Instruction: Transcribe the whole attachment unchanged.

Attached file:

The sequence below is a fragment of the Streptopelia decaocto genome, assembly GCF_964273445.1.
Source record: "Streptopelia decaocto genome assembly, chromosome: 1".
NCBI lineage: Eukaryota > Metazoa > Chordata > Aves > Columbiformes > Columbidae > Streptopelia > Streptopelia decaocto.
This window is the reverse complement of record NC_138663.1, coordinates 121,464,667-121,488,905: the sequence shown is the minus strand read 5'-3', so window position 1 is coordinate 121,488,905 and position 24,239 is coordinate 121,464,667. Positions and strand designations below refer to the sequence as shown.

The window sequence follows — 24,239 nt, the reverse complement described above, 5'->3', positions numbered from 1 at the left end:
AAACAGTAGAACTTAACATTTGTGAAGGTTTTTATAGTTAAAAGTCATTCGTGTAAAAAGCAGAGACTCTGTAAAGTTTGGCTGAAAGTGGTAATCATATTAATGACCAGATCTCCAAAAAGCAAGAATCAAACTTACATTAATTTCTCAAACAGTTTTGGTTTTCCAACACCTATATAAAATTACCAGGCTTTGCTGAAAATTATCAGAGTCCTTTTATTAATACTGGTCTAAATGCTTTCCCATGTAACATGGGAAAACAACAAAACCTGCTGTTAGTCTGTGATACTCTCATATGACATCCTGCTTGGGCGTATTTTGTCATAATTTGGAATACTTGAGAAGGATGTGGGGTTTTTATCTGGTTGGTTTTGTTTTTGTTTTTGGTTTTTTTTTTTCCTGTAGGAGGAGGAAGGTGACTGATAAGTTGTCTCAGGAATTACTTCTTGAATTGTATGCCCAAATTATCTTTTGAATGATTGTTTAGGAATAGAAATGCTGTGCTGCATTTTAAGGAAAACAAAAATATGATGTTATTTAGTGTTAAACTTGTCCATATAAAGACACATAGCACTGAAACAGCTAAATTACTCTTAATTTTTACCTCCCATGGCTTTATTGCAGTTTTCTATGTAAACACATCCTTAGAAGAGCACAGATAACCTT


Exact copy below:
The sequence below is a fragment of the Streptopelia decaocto genome, assembly GCF_964273445.1.
Source record: "Streptopelia decaocto genome assembly, chromosome: 1".
NCBI lineage: Eukaryota > Metazoa > Chordata > Aves > Columbiformes > Columbidae > Streptopelia > Streptopelia decaocto.
This window is the reverse complement of record NC_138663.1, coordinates 121,464,667-121,488,905: the sequence shown is the minus strand read 5'-3', so window position 1 is coordinate 121,488,905 and position 24,239 is coordinate 121,464,667. Positions and strand designations below refer to the sequence as shown.

The window sequence follows — 24,239 nt, the reverse complement described above, 5'->3', positions numbered from 1 at the left end:
AAACAGTAGAACTTAACATTTGTGAAGGTTTTTATAGTTAAAAGTCATTCGTGTAAAAAGCAGAGACTCTGTAAAGTTTGGCTGAAAGTGGTAATCATATTAATGACCAGATCTCCAAAAAGCAAGAATCAAACTTACATTAATTTCTCAAACAGTTTTGGTTTTCCAACACCTATATAAAATTACCAGGCTTTGCTGAAAATTATCAGAGTCCTTTTATTAATACTGGTCTAAATGCTTTCCCATGTAACATGGGAAAACAACAAAACCTGCTGTTAGTCTGTGATACTCTCATATGACATCCTGCTTGGGCGTATTTTGTCATAATTTGGAATACTTGAGAAGGATGTGGGGTTTTTATCTGGTTGGTTTTGTTTTTGTTTTTGGTTTTTTTTTTTCCTGTAGGAGGAGGAAGGTGACTGATAAGTTGTCTCAGGAATTACTTCTTGAATTGTATGCCCAAATTATCTTTTGAATGATTGTTTAGGAATAGAAATGCTGTGCTGCATTTTAAGGAAAACAAAAATATGATGTTATTTAGTGTTAAACTTGTCCATATAAAGACACATAGCACTGAAACAGCTAAATTACTCTTAATTTTTACCTCCCATGGCTTTATTGCAGTTTTCTATGTAAACACATCCTTAGAAGAGCACAGATAACCTT